Quality and high yield synthesis of Ag nanowires by microwave-assisted hydrothermal method.

Meléndrez MF, Medina C, Solis-Pomar F, Flores P, Paulraj M, Pérez-Tijerina E - Nanoscale Res Lett (2015)

Ag-NWs images obtained with a 20% of reactor filling capacity at 800 W. (a, b) Ag nanowires before washing process. (c, d) After washing process.
© Copyright Policy - open-access
Related In: Results  -  Collection

License
Show All Figures
getmorefigures.php?uid=PMC4384996&req=5

Fig4: Ag-NWs images obtained with a 20% of reactor filling capacity at 800 W. (a, b) Ag nanowires before washing process. (c, d) After washing process.
Mentions: MAH was a quick method compared to the conventional hydrothermal method, since the conventional methods require a reaction time exceeding 2 h and temperatures above 160°C. MAH is a fast method and economical due to the reaction time of the process which is not greater than 10 min. The main disadvantage in the conventional hydrothermal method was to take care of a number of synthesis parameters in order to improve the yield, which was avoided in this method. Ag-NWs synthesized using MAH method are shown in Figures 1, 2, 3, 4, and 5; all reactions were performed by using the following molar relation (1:6) AgNO3 (0.1 mol/L) and PVP (0.6 mol/L), respectively. The above molar relation was established in preliminary tests with different reactant ratios and concentration by using various microwave powers. The 1:6 reagent relation was the most efficient to obtain Ag-NWs of high quality. PVP must always be in excess because it acts as a precursor molecule for preferential growth of NWs. If the molar ratios (1:6) were maintained and the reactant concentration increases during a typical synthesis, the reaction product rich in Ag nanoparticles will be obtained due to the strong interaction of PVP with the silver seed surface, avoiding the preferential growth to obtain 1D nanostructures. This situation is favored by the large amount of PVP molecules that are present in the solution and also preventing the diffusion of Ag2+ species to the active growth centers. Figure 1 shows micrographs of Ag-NWs obtained for 5 min of reaction time and 20% of reactor fill capacity, respectively. Different reactor powers 200 W (Figure 1a,b), 400 W (Figure 1c,d), and 600 W (Figure 1e,f) were used in these experiments. When the reaction was carried out using small reactor power, homogeneous silver nanoparticles were obtained with sizes ranging between 50 and 70 nm. Instead, if the reactor power is raised to 400 W, then the mixture of the nanoparticles and nanowires of lesser proportion is produced. Particle size in this treatment ranged between 60 and 90 nm. Ag-NPs were slightly larger compared to those obtained with 200 W. NWs had lengths above 5 μm with diameters about 90 nm. When the reaction was performed at 600 W, the NWs proportion compared to the NPs was found to be greater. These had the same dimensions than those synthesized at 400 W. In conventional experiments, it was not possible to obtain high production of Ag-NWs. NPs and NWs mixture were always obtained except for treatment at 200 W, which only produces NPs. This may be due to inadequate pressure inside the chamber that would not have been enough for Ag2+ ion migration towards the active growth seeds, which also interacts with PVP that induces preferential growth for nanostructures. Unlike conventional heating, microwave directly heats the volume of the liquid while leaving the surroundings (i.e., the containers) untouched. Moreover, the dipolar molecules, e.g., ethylene glycol and PVP oscillates due to microwave fluctuating field. This oscillation generates a molecular movement resulting in friction and therefore generates heat. The reactor was placed in a fixed position in the microwave oven; for this reason, molecules having an ionic structure (e.g., AgNO3) get aligned along the electromagnetic field, according to the above, with the rapid heating of the solution, nucleation and growth process for 1D nanostructures is facilitated. MAH provides a combination of rapid and efficient heating which overheats the solvent above its boiling point, and this leads to obtain products much faster. To achieve overheating, a considerable reactor power is needed to increase the molecular friction above the boiling point of solvent. Therefore, temperature and pressure of the synthesis process is not just enough to induce nanowire growth. Figure 1a,b,c,d,e,f shows that on increasing reactor power, the Ag-NWs production improves substantially. With these reaction conditions, reaction time was not sufficient for full conversion of silver seed into nanowires.Figure 1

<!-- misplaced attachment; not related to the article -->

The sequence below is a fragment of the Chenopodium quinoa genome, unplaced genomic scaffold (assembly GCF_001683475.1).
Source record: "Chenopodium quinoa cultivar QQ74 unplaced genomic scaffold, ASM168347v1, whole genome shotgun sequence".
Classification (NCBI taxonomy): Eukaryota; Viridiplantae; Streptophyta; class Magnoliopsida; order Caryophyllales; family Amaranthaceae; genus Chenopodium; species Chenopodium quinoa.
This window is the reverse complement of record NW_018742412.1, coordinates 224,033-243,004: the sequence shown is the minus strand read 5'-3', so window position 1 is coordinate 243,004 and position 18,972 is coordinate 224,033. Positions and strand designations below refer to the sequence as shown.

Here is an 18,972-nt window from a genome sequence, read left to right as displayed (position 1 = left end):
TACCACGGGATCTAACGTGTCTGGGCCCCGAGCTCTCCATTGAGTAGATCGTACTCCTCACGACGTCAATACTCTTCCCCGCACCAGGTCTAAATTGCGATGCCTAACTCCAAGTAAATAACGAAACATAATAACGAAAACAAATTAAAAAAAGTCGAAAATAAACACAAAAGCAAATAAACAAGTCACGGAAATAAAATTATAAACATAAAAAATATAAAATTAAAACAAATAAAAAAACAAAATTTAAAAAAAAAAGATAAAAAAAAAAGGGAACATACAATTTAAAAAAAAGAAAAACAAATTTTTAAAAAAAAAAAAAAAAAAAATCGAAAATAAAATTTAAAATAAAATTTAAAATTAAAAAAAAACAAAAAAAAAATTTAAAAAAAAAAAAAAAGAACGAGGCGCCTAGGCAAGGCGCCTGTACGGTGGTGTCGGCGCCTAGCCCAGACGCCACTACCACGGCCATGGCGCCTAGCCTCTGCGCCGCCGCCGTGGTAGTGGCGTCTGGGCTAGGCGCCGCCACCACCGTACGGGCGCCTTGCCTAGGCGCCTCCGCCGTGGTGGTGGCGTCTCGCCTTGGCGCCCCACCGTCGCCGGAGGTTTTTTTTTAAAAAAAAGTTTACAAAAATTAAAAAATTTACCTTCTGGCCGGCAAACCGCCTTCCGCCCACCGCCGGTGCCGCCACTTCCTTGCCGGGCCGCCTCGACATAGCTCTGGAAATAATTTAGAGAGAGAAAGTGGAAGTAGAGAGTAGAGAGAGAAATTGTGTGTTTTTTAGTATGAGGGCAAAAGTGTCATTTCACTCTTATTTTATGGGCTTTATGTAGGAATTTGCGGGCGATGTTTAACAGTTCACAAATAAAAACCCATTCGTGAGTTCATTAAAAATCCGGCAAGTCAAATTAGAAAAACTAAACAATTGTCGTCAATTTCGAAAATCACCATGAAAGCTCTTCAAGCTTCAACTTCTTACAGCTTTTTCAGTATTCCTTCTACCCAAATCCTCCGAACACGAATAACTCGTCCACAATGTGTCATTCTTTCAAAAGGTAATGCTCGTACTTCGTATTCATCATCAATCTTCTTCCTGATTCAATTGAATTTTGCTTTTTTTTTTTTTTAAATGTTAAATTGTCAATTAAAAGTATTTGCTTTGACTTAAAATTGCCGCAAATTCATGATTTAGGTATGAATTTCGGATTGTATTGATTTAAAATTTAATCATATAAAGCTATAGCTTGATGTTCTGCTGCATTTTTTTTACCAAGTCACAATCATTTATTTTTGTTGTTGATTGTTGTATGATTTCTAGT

Bottom Line: One of the drawbacks presented so far in the synthesis of nanostructures by polyol path is the high temperature used in the process, which is superior than the boiling point of solvent (ethylene glycol), and also its excessive reaction time.It was found that the reaction time needs to be decreased because of the NWs which start to deform and break up due to significant increase in the pressure's system.Energy-dispersive X-ray spectroscopy and electron diffraction analysis (SAED) did not show corresponding phases of AgO.

View Article: PubMed Central - PubMed

Affiliation: Advanced Nanocomposites Research Group (GINA), Faculty of Engineering, University of Concepcion, 270 Edmundo Larenas, Box 160-C, Concepcion, 4070409 Chile ; Hybrid Materials Laboratory (HML), Faculty of Engineering, University of Concepcion, 270 Edmundo Larenas, Box 160-C, Concepcion, 4070409 Chile ; Department of Materials Engineering (DIMAT), Faculty of Engineering, University of Concepcion, 270 Edmundo Larenas, Box 160-C, Concepcion, 4070409 Chile.

ABSTRACT
Silver nanowires (Ag-NWs) were obtained using microwave-assisted hydrothermal method (MAH). The main advantage of the method is its high NWs production which is greater than 90%. It is also easy, fast, and highly reproducible process. One of the drawbacks presented so far in the synthesis of nanostructures by polyol path is the high temperature used in the process, which is superior than the boiling point of solvent (ethylene glycol), and also its excessive reaction time. Here, Ag-NWs with diameters of 70 to 110 nm were synthesized in 5 min in large quantities. Results showed that dimensions and shape of nanowires were very susceptible to changes with reaction parameters. The reactor power and reactor fill capacity were important for the synthesis. It was found that the reaction time needs to be decreased because of the NWs which start to deform and break up due to significant increase in the pressure's system. Energy-dispersive X-ray spectroscopy and electron diffraction analysis (SAED) did not show corresponding phases of AgO. Some aspects about synthesis parameters which are related to the percent yield and size of nanowires are also discussed.

No MeSH data available.